First and foremost, you must understand that refusing to take the test will result in a license suspension. While that suspension can be appealed and potentially overturned, don't count on it. The suspension would only be overturned if there were serious procedural errors committed by the police such as failing to provide the required warnings.
You are on your own. You do not have the right to an attorney. You do not have the right to consult with anyone prior to deciding whether or not you will take the test.
The decision you must make is essentially this: By refusing chemical testing, your license will be suspended for a period of one year or more. However, by refusing you prevent the Commonwealth from obtaining very important evidence to be used against you in a DUI case. Can you tolerate a one year license suspension in order to deal a strategic blow to the Commonwealth in their prosecution of your DUI case? Only you can answer that question.
If you are clear-headed enough to weigh your options at the time you are asked to submit to chemical testing, consider how you performed on the field sobriety tests (if you performed them) or the information you gave to the police in response to questioning (if you gave any at all). If you made no admissions and provided no information to police, and you either did not perform field sobriety tests or you did perform them but you believe your performance on the tests was satisfactory, by refusing chemical testing you may be able to beat your DUI case outright (though you will still have a license suspension for the refusal). On the other hand, if your performance on the field tests was poor or you were clearly intoxicated to the point that you could not operate a vehicle, you may gain little by refusing the test because other evidence would be sufficient to convict you.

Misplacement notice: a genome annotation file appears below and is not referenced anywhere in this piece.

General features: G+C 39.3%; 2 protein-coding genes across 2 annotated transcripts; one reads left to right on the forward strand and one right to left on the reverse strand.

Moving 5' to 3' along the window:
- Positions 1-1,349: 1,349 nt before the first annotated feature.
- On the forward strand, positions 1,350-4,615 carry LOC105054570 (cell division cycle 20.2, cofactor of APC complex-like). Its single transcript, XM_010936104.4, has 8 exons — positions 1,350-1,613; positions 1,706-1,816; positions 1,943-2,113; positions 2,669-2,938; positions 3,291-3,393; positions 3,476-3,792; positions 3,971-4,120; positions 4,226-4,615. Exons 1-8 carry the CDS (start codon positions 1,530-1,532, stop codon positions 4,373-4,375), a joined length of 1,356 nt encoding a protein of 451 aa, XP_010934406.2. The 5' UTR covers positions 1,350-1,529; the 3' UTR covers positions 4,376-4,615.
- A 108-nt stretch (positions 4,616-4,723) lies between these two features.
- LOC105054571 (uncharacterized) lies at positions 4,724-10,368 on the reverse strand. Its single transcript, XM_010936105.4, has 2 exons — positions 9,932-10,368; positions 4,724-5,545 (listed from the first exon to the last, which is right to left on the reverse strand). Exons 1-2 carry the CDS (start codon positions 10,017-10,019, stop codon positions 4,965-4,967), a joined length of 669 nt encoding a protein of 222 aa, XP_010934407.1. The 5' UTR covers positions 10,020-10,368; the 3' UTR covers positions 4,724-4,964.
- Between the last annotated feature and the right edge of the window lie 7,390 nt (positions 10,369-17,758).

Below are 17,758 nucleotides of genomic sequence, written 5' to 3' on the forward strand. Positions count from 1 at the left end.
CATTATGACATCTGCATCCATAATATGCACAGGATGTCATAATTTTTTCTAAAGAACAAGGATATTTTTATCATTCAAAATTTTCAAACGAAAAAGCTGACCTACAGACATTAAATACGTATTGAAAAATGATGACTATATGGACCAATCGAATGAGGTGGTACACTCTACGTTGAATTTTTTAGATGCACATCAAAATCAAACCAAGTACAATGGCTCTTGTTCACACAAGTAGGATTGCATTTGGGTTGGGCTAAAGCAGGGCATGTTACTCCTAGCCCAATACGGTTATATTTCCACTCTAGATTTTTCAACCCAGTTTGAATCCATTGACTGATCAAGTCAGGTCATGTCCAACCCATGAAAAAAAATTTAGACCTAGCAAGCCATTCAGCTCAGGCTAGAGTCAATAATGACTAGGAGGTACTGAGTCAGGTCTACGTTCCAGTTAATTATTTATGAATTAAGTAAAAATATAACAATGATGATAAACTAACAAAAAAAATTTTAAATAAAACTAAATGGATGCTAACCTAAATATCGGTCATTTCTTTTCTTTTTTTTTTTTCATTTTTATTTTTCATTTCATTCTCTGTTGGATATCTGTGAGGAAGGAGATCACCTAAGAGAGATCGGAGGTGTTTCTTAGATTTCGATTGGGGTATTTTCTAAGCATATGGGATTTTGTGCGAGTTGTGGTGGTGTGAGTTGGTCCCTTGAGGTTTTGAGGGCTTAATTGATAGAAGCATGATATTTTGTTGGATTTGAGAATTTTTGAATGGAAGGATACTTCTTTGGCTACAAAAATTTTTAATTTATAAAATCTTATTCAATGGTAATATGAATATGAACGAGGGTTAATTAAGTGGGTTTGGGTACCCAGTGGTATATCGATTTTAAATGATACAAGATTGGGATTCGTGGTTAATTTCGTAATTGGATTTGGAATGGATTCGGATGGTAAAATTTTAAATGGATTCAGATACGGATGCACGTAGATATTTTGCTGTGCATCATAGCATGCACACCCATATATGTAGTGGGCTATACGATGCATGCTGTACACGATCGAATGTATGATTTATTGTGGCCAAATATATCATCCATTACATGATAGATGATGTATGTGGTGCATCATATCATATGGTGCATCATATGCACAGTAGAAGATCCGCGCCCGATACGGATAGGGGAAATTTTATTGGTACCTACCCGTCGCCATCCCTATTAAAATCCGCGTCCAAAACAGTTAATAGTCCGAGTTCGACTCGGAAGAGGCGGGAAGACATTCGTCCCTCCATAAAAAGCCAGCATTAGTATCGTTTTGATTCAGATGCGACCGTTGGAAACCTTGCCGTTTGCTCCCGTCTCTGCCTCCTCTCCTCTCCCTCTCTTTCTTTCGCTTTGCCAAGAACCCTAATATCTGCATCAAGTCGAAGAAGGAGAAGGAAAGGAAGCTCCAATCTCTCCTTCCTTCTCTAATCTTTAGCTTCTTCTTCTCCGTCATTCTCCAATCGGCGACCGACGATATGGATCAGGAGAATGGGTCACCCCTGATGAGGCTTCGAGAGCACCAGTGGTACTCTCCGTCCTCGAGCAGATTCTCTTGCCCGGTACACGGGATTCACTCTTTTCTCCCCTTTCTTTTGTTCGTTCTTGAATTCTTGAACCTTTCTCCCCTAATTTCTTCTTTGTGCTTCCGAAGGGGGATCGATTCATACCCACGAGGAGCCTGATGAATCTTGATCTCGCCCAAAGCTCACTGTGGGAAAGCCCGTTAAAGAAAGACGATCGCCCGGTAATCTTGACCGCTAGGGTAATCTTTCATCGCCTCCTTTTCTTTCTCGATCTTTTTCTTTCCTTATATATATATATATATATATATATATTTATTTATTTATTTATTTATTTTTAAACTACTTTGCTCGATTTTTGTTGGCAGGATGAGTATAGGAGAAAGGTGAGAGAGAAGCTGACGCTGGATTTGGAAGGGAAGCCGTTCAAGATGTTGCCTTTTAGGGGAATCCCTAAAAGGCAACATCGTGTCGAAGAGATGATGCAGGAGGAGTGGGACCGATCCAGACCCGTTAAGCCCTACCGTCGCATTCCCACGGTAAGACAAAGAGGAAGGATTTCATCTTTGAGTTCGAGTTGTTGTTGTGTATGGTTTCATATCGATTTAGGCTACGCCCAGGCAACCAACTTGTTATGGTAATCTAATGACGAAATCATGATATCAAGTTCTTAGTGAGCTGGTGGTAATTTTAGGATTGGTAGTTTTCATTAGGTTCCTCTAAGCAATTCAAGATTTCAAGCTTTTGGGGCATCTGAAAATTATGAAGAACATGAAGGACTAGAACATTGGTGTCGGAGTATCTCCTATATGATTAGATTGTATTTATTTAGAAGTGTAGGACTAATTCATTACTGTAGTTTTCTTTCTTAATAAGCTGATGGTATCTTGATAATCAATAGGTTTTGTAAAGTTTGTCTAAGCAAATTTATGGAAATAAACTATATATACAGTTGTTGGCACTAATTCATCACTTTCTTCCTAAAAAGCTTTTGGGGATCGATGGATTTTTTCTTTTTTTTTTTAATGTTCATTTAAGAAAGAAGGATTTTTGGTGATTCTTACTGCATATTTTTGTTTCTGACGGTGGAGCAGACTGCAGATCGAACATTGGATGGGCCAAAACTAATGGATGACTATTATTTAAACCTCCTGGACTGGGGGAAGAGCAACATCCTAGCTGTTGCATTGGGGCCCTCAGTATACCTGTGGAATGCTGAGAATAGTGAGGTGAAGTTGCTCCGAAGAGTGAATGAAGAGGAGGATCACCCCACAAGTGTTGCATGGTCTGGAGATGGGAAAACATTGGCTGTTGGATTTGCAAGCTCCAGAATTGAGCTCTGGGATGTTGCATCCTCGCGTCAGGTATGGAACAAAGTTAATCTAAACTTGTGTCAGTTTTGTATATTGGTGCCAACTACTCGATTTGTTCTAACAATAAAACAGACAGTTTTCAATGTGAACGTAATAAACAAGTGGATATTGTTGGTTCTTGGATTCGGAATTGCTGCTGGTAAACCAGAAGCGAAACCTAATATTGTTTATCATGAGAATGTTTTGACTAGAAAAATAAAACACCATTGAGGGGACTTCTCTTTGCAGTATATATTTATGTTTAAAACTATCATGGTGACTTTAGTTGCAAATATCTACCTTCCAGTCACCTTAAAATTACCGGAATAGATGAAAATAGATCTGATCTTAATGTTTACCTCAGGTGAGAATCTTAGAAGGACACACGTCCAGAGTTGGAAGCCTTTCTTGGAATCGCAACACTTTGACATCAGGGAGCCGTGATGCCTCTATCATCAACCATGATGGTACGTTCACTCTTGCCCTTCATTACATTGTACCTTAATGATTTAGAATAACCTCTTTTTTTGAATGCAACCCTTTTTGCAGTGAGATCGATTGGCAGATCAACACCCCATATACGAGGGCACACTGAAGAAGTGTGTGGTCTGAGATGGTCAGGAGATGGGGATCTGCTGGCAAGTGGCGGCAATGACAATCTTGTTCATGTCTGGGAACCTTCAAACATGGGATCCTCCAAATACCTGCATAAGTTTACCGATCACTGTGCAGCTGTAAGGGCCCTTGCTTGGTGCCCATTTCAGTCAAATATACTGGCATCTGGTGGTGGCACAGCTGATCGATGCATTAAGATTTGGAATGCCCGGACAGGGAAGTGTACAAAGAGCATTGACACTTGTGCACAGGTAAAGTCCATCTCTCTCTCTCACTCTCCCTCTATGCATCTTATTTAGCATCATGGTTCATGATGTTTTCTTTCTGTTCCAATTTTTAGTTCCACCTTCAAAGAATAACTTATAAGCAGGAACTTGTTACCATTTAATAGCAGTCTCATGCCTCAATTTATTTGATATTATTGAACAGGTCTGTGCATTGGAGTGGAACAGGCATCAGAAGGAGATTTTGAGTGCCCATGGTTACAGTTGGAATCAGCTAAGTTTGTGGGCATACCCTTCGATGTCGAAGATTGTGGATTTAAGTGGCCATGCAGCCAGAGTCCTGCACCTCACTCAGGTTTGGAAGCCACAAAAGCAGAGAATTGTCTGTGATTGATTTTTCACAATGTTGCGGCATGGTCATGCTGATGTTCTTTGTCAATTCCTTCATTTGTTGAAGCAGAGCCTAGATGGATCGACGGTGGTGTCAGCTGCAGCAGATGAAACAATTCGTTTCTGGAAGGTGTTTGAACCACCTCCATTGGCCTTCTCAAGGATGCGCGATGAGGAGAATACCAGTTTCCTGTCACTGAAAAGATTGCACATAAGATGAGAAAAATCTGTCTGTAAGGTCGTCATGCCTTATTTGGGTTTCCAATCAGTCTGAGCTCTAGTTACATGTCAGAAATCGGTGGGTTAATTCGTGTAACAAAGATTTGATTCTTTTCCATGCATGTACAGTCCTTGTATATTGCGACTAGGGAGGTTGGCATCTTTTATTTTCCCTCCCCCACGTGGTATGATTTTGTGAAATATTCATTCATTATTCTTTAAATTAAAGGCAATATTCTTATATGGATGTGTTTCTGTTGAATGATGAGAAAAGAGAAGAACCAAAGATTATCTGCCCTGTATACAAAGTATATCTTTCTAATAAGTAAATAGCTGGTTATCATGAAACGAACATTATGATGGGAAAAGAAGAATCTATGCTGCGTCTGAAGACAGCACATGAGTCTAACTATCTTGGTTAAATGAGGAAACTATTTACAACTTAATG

In short, choose wisely.
You have very little reason to consent to a PBT. Even if you are certain that your blood alcohol content is non-existent, or well below the legal limit, the device may register your BAC as much higher. Police administer PBTs and field sobriety tests in attempt to find probable cause to arrest you. If you consent to tests that you do not necessarily need to consent to, you are giving the police more cause to arrest you.
After you have been arrested, it is completely up to you as the individual to decide if you would like to consent to the chemical breath test. Although it is your right, we have discussed the consequences of refusal.
Remember that an experienced DUI lawyer will carefully review the facts and circumstances of your chemical test, including the warnings provided and the type of tests administered. Even if you do submit to testing, there are many ways to challenge the test results. If you or a loved one have been charged with DUI, please contact the State College DUI attorneys at Rehmeyer & Allatt for a free consultation.